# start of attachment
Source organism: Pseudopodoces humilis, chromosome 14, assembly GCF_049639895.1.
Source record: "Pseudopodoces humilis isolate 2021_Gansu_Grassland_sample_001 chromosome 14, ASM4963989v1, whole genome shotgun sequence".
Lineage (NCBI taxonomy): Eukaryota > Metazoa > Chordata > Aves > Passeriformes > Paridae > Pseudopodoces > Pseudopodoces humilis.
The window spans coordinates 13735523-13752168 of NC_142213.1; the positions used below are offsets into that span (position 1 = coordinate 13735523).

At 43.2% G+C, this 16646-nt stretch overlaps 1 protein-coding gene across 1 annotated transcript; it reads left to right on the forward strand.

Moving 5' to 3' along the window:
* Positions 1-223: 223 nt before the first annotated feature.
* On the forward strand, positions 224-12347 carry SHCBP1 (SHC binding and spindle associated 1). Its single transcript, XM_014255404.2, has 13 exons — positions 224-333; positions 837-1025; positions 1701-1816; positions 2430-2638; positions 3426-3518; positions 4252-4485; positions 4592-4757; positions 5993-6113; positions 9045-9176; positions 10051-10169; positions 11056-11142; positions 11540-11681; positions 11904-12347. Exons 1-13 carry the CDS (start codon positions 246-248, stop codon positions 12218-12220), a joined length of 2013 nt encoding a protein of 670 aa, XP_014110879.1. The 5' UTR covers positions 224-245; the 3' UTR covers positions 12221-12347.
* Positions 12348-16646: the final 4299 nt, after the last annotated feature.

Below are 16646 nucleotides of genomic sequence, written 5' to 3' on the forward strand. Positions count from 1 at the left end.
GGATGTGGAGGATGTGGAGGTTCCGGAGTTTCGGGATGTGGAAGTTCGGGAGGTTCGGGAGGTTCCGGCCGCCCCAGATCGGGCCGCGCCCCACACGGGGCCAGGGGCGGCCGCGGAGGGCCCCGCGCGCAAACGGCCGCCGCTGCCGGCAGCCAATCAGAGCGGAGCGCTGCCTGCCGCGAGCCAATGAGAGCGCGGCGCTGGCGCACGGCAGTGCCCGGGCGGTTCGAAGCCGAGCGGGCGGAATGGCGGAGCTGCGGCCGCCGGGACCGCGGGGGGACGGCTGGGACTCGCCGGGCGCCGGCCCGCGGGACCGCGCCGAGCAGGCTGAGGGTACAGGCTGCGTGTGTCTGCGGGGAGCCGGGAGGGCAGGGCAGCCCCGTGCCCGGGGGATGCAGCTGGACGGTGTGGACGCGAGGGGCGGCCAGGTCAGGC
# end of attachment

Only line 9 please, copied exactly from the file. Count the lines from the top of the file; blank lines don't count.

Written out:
* Positions 12348-16646: the final 4299 nt, after the last annotated feature.